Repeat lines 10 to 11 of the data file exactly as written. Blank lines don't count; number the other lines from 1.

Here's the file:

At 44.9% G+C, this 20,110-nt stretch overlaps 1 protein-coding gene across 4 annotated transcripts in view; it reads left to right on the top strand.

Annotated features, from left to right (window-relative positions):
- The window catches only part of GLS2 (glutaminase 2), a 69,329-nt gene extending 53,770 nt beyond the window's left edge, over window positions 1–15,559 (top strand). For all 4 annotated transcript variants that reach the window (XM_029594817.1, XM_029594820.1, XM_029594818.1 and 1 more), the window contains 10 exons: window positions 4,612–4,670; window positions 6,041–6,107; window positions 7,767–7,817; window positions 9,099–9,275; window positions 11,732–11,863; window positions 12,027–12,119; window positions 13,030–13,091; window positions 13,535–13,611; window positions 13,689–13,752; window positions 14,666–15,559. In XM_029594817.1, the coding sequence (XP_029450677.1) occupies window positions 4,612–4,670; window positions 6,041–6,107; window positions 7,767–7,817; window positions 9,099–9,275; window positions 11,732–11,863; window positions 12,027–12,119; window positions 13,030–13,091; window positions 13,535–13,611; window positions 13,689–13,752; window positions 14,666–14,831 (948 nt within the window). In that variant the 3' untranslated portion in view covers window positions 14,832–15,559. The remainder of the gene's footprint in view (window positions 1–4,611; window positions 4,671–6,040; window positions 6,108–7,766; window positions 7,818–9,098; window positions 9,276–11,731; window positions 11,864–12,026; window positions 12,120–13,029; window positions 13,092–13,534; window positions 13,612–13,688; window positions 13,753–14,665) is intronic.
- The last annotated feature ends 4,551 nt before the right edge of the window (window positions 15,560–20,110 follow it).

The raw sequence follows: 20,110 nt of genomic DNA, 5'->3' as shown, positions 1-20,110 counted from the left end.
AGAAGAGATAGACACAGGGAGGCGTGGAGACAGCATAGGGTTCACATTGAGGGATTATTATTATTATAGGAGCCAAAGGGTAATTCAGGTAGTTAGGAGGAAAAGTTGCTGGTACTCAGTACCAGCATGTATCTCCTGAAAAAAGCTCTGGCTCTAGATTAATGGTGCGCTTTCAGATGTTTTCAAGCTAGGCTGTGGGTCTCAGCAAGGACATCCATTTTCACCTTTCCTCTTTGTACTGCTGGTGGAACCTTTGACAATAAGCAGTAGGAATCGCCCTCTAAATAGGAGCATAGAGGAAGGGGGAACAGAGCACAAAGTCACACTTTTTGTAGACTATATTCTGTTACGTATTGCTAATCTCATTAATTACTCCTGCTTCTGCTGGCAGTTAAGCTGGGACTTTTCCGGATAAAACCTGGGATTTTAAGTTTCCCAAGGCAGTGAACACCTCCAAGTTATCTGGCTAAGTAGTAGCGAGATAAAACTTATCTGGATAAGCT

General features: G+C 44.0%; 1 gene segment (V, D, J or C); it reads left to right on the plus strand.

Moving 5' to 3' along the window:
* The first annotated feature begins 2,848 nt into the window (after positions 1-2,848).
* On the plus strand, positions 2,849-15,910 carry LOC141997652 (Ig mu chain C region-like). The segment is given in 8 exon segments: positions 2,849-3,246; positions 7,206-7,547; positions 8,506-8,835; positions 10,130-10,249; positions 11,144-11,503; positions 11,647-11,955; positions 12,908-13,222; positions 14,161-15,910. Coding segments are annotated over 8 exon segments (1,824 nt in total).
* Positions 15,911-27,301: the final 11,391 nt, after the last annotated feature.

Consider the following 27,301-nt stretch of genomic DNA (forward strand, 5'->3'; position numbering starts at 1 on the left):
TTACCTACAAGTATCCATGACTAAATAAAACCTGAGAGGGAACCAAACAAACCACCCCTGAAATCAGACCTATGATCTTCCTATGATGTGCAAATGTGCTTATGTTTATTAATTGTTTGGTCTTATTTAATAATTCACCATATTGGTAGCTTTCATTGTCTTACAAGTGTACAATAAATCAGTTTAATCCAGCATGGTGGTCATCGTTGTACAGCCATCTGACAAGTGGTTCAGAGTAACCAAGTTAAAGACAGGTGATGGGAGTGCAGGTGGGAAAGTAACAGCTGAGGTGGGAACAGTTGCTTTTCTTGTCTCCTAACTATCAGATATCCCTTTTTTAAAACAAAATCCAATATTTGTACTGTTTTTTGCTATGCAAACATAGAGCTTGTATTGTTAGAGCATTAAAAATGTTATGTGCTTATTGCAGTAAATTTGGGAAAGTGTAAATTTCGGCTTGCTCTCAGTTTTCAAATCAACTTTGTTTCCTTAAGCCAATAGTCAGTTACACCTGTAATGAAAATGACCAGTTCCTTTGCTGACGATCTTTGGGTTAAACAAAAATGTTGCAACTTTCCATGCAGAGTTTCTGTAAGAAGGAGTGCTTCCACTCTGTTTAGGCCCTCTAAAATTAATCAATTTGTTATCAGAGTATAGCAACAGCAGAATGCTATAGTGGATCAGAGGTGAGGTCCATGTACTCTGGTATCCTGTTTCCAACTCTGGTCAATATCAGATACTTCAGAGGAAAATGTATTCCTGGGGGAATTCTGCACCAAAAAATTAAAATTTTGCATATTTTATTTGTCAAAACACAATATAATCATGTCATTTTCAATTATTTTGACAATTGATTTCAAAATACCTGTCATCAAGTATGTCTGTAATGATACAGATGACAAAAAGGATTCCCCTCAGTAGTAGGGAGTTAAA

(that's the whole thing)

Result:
* On the plus strand, positions 2,849-15,910 carry LOC141997652 (Ig mu chain C region-like). The segment is given in 8 exon segments: positions 2,849-3,246; positions 7,206-7,547; positions 8,506-8,835; positions 10,130-10,249; positions 11,144-11,503; positions 11,647-11,955; positions 12,908-13,222; positions 14,161-15,910. Coding segments are annotated over 8 exon segments (1,824 nt in total).
* Positions 15,911-27,301: the final 11,391 nt, after the last annotated feature.